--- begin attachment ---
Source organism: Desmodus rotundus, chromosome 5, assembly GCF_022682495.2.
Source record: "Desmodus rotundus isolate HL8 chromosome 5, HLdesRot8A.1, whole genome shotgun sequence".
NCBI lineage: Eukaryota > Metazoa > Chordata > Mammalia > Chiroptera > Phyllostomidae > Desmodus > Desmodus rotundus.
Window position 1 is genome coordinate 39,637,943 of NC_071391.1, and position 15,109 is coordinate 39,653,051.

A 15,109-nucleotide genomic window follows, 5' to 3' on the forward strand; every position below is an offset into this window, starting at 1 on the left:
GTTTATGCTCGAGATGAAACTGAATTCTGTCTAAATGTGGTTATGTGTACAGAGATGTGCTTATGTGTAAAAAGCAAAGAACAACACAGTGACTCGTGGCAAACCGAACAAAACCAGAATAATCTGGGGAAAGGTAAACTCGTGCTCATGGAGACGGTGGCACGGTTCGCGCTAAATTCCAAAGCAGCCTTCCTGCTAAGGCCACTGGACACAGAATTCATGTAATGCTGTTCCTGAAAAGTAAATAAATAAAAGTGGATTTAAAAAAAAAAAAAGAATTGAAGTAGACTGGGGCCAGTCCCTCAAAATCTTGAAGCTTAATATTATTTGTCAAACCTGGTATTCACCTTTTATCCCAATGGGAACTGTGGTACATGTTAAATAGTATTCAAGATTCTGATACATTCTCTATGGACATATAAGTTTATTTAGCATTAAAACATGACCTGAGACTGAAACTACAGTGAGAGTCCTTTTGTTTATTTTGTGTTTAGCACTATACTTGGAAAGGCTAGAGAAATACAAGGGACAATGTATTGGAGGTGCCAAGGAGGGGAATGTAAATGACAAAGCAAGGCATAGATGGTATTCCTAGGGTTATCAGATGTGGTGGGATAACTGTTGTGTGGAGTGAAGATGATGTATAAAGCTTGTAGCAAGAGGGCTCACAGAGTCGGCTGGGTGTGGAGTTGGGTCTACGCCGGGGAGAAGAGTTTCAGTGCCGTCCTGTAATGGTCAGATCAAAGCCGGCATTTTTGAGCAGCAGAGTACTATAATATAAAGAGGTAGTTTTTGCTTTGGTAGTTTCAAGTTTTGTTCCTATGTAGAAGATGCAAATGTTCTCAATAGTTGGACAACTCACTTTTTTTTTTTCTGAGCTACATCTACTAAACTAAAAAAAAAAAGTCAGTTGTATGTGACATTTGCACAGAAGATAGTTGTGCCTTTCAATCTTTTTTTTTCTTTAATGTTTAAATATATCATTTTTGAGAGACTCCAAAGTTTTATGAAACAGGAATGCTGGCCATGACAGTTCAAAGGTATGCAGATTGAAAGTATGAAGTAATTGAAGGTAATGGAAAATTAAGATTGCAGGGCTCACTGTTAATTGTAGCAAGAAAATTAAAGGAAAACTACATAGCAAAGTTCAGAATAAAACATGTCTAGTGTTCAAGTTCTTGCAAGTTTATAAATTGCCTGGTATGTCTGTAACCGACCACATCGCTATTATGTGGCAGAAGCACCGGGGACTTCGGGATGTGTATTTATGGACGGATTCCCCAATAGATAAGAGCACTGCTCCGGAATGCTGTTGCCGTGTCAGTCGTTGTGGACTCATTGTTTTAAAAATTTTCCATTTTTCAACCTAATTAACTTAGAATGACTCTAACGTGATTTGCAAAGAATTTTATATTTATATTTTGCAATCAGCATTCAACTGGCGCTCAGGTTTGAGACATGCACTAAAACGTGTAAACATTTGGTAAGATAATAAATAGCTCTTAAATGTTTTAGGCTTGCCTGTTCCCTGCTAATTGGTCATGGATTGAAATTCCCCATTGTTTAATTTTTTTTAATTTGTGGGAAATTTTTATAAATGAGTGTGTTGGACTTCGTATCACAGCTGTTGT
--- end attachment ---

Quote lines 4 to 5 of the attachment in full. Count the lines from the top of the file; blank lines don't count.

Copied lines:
Window position 1 is genome coordinate 39,637,943 of NC_071391.1, and position 15,109 is coordinate 39,653,051.

A 15,109-nucleotide genomic window follows, 5' to 3' on the forward strand; every position below is an offset into this window, starting at 1 on the left: